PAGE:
"I — and many league executives — would prefer free agency come before the draft," Lindsey told The Tribune this week. "Free agency both fills voids and creates holes, so I think we'd like some clarity before the draft."
Utah's draft mantra Thursday is clear: It will select the best player available at picks No. 24 and 30 of the first round. Utah has two more second-round picks, but it is uncertain if the Jazz want to have four rookies on the roster.
Lindsey has long been a proponent of the draft coming after free agency. But this is the first time in his tenure with the Jazz he'll be directly affected.
Hayward, who has emerged as one of the best small forwards in the NBA, will opt out of his contract on June 30 and become an unrestricted free agent — and one of the biggest names on the market. Shooting guard Joe Ingles will be a restricted free agent. Hill, who was instrumental in Utah's rise as a Western Conference playoff team, will be an unrestricted free agent. Reserves Shelvin Mack and Jeff Withey will be free agents as well.
Lindsey is aware of Utah's reputation for picking the best player available, regardless of position. However, he'd also like to know if he's going to need to draft a point guard — or if he's going to have his star on the roster come training camp.
"The league knows how a lot of people feel," Lindsey said. "They've heard both sides, and I think there are positives and negatives to both sides of the issue. But this is what it is, and we all have to make the appropriate projections."
Under Lindsey, Utah has gone in different directions on draft night. In 2014, the Jazz picked point guard Dante Exum at No. 5 overall, one year after trading up to get point guard Trey Burke. But in 2015, Utah went for a need in the post and picked Trey Lyles over Devin Booker, who went to Phoenix one pick later and has blossomed into one of the best young shooters in the NBA.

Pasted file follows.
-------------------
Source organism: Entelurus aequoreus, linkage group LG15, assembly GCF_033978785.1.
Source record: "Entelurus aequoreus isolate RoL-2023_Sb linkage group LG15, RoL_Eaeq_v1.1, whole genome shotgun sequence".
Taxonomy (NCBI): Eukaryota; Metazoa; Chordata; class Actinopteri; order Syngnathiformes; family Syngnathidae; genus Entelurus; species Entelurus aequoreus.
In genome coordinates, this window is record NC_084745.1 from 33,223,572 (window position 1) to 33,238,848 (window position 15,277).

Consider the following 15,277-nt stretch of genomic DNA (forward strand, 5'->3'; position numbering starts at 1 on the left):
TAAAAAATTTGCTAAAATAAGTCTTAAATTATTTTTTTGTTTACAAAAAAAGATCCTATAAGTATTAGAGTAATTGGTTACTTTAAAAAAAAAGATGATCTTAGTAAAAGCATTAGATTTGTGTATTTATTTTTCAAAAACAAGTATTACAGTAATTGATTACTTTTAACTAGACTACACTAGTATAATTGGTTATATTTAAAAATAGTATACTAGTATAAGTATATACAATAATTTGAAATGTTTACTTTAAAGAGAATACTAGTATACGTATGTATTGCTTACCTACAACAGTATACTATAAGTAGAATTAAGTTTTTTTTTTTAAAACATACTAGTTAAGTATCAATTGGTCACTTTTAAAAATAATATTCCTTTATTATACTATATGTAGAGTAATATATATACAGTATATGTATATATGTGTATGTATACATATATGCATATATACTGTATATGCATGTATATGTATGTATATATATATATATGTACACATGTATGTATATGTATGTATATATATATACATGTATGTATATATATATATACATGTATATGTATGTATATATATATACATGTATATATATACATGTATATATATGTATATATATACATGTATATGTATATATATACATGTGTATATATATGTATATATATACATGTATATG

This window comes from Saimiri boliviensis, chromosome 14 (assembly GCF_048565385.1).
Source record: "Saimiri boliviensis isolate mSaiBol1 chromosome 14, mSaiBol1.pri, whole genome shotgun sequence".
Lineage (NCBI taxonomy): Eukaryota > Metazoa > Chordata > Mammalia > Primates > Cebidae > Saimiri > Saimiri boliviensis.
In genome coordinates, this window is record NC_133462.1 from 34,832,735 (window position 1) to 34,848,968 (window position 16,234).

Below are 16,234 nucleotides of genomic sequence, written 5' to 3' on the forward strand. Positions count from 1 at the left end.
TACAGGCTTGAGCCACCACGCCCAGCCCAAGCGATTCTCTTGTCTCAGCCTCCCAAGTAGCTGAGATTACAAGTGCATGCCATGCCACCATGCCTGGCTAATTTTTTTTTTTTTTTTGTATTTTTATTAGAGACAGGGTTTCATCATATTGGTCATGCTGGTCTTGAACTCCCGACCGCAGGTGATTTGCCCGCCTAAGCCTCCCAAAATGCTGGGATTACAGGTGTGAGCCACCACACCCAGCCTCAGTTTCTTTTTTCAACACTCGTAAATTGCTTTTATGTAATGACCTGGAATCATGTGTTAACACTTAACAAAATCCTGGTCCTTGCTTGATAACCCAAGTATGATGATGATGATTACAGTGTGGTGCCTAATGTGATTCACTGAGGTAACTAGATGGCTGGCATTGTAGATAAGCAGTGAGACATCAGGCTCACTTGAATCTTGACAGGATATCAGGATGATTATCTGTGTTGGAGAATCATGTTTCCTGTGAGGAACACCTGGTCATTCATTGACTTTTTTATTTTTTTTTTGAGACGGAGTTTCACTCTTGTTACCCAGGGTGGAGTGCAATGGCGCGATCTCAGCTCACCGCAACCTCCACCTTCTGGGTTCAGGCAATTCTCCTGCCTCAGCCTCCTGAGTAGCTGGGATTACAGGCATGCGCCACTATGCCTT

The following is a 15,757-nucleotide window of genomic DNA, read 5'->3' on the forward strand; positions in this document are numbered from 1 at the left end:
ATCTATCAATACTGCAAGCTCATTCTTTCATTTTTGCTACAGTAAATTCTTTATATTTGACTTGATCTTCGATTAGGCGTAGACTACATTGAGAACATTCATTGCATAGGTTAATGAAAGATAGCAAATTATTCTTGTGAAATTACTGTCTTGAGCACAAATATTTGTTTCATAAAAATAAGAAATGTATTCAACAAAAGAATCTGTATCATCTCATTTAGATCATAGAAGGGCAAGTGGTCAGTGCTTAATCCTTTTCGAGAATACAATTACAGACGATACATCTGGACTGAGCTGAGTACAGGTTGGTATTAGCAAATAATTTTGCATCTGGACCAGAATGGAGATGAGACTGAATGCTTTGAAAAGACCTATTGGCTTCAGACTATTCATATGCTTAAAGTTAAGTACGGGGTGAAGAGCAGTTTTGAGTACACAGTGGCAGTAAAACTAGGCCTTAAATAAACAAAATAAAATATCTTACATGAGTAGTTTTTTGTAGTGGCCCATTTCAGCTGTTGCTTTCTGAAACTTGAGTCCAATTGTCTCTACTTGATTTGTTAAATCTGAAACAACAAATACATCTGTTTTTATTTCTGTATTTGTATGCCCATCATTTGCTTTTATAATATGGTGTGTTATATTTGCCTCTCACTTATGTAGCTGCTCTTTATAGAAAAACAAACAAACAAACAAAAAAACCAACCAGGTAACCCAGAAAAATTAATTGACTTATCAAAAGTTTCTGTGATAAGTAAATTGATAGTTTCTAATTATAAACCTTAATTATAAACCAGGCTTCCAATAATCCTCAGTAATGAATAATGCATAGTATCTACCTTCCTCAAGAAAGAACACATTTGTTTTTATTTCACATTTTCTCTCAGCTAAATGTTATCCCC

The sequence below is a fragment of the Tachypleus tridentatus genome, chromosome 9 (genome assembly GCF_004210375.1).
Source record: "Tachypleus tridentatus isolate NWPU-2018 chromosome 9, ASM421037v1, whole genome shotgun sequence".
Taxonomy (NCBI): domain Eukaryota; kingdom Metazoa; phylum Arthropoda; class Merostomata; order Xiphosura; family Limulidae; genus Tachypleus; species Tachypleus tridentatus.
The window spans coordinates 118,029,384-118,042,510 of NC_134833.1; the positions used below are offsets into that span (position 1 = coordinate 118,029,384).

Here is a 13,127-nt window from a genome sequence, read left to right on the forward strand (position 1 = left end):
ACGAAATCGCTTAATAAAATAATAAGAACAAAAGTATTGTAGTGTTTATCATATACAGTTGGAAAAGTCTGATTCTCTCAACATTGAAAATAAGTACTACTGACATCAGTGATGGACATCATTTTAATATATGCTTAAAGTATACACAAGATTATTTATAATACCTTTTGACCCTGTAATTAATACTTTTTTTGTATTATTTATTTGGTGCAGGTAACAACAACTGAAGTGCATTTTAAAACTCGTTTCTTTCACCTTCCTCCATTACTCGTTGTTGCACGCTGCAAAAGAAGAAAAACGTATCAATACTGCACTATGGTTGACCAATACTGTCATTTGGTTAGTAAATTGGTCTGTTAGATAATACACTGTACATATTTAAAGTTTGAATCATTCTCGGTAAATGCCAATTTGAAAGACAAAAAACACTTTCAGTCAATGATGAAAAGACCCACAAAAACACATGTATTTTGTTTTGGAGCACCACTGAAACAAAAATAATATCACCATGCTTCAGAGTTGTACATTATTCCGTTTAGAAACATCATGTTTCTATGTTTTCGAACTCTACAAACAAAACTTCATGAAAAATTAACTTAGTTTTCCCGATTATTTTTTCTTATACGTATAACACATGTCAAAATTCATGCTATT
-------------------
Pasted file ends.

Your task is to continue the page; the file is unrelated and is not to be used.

As always, the Jazz have been diligent in their pre-draft process, bringing in dozens of prospects for workouts so that they have plenty of scouting evaluation work done on players, leaving nothing to chance.
Among point guards, first-round prospects Jawun Evans and Derrick White have worked out for Utah, and former Lone Peak star Frank Jackson came in to take a physical and interview with the front office. Shooting guards Donovan Mitchell and Dwayne Bacon have come in as well. The Jazz have brought in small forwards Semi Ojeleye and Sindarius Thornwell this past week. Power forward prospects include former Utah star Kyle Kuzma, along with Tyler Lydon, TJ Leaf and Jordan Bell. Centers Tony Bradley and Thomas Bryant have also showcased their skills.
"You're always looking for certain things in the draft, but sometimes, what you're looking for is dictated by the draft," Jazz vice president of player personnel Walt Perrin said. "In this draft, you have great point guards and a lot of really good big men. There aren't a lot of wings, so you have to a lot of the time go by what's available to you."
There are other sides to this as well, with agents trying to find the best fit for their clients. If an agent doesn't see a fit with a team, he won't let his guy work out — among current Jazz players, Exum and Rodney Hood are notable players who did not visit Utah before the draft.
"It all depends on where a team is drafting at," said Travis King, Hood's agent. "But there's always guesswork, because a team that drafts you may not look the same after free agency, and that's the risk."
The Jazz were able to secure workouts from an impressive group of prospects in part because they are coming off a 51-win regular season and a first-round playoff series win over the Los Angeles Clippers. Eyebrows were raised when Mitchell came in because he is projected to go in the lottery, not the bottom of the first round.
"I just wanted to work out with the Jazz," Mitchell said. "I love the organization. I talked to my agent, and he said he liked the people, the group."
The good news? Utah was a deep team this past season, so on paper, there isn't a specific need, which should make the drafting easier.
The bad news? There could be a significant need in the next three weeks.
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